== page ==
It would seem that it is a much easier task to set an entire house on fire than it is with deliberate intention, and with proper combustibles to light a stove for the purpose of boiling a kettle. This latter operation is not so simple as it appears to be, as any one may prove who has not already tried his or her hand at it. In fact, an efficient or bad house-servant may be almost at once detected by the ease or difficulty with which she lights her fires. The inefficient servant will place some crumpled paper in the grate, and will throw the best part of a bundle of wood on the top of it, crowning the whole with a smothering mass of coal; and will expect the fire to burn. The good servant will, on the other hand, first clear her grate, so as to insure a good draught; she will then place the wood above the paper, crossing the sticks again, and again; then the coals are put in deftly one by one, affording interstices through which the flames will love to linger; a light is applied; and the kettle will soon be singing acknowledgments of the warm ardor with which it has been wooed. Contrast this with the other picture, where double the fuel is wasted, and where smoke and dirt make their appearance in lieu of tea and toast. We venture to say that a badly managed kitchen fire, with its train of unpunctual meals, leads to more general loss of temper than all the other minor domestic troubles put together. The stove is usually the scapegoat on which the offending servant lays her incompetence (the cat clearly could establish an alibi); but the most perfect of ranges would not remedy the fault. The only real reason for such a state of things is the prevalence of sheer stupidity. Molly's mother was taught by Molly's grandmother to light a fire in a certain way, and Molly's descendants will, from persistence of habit, continue to Light fires in that manner, be it good or evil, until the end of time. It is quite clear that the same stupidity which causes an intentional fire to fail will occasionally lead to a pyrotechnic exhibition which has been quite unlooked for. For instance, cases are not unknown where servants have used the contents of a powder-horn for coaxing an obstinate fire to bum; the loss of a finger or two generally giving them sufficient hint not to repeat the experiment.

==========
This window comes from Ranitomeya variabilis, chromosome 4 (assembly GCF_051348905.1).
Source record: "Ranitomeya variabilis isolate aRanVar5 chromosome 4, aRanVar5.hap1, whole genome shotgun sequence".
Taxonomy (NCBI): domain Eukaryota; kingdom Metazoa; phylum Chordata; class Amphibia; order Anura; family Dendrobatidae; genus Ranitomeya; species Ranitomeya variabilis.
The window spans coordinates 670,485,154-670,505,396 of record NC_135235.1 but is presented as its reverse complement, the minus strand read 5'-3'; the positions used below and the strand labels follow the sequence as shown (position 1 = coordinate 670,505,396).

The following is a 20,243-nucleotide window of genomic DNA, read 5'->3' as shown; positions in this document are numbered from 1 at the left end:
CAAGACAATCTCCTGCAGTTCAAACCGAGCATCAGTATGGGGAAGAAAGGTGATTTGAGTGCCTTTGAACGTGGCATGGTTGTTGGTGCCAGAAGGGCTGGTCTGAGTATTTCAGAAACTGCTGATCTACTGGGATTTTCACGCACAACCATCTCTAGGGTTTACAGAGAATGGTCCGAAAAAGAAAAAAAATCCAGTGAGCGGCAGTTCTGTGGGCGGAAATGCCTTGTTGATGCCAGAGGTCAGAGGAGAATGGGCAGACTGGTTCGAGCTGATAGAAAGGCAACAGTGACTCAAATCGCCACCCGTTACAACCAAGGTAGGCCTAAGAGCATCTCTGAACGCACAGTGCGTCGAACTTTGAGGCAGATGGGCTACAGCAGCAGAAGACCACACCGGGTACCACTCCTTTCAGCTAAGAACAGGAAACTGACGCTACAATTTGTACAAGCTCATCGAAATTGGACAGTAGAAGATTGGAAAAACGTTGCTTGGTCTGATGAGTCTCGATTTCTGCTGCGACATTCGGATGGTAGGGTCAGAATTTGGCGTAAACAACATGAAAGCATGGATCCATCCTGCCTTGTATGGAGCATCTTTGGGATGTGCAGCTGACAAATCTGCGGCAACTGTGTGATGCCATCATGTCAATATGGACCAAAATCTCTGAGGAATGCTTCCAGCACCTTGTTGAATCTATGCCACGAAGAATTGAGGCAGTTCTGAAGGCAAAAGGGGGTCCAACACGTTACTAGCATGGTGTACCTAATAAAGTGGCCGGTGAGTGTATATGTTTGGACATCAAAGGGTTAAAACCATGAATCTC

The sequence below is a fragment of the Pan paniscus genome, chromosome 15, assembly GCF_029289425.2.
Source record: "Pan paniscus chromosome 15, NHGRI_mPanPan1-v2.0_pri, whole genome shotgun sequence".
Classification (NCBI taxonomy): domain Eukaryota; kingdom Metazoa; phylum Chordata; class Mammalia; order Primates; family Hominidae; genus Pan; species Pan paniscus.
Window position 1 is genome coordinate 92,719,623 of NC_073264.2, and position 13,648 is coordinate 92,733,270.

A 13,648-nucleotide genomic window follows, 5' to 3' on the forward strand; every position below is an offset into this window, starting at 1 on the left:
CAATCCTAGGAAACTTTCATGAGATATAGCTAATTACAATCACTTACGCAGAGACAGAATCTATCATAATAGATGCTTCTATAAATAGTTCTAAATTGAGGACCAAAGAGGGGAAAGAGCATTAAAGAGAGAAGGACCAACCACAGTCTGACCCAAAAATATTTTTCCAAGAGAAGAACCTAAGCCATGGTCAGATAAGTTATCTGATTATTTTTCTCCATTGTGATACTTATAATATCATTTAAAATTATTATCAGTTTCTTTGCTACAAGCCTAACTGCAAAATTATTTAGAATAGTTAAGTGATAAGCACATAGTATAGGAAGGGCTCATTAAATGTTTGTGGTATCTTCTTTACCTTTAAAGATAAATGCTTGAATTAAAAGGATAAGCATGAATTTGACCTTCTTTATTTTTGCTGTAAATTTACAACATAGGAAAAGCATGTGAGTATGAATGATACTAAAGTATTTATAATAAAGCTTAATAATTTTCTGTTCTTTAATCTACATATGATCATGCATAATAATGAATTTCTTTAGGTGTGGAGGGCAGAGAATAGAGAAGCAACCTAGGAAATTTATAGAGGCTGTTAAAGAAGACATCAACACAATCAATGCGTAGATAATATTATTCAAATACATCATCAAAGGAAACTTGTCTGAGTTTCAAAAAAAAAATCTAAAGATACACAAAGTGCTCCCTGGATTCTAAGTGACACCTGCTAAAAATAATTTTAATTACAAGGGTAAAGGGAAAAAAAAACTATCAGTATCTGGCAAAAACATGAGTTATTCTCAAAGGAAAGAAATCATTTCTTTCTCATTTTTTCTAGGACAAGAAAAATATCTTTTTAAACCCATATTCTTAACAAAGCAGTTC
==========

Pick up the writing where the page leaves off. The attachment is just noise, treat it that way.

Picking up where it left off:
The general use of gas has done much to reduce the number of conflagrations, for it has replaced other illuminators far more dangerous; but it has at the same time contributed a cause of accident which before its use could not exist. So long as people will insist on looking for an escape of gas with a lighted candle, so long will their rashness be rewarded with an explosion. It is not customary, where there is a doubt as to whether a cask contains gunpowder or not, to insert a red-hot poker into the bung-hole. Yet such a proceeding would be scarcely less foolhardy than the detection of the presence of gas by means of flame. The test in both cases is most thorough, but it is too energetic in its action to be of any value but to those who wish to rise in the world too suddenly.
Drunkenness is a well-known source of burned-out dwellings, the habitual tippler being too often left to his own devices in the matter of matches and candles. The usual faculty of double vision with which an inebriated man is gifted leads to a divided claim upon the extinguisher, which naturally points to a disastrous sequel. Even sober people will be guilty of the most hazardous habits, such as novel-reading in bed with a candle placed near them on a chair; for novels, like some other graver compositions, are occasionally apt to induce slumber; and the first movement of the careless sleeper may imperil his life, as well as the lives of others who may be under the same roof with him.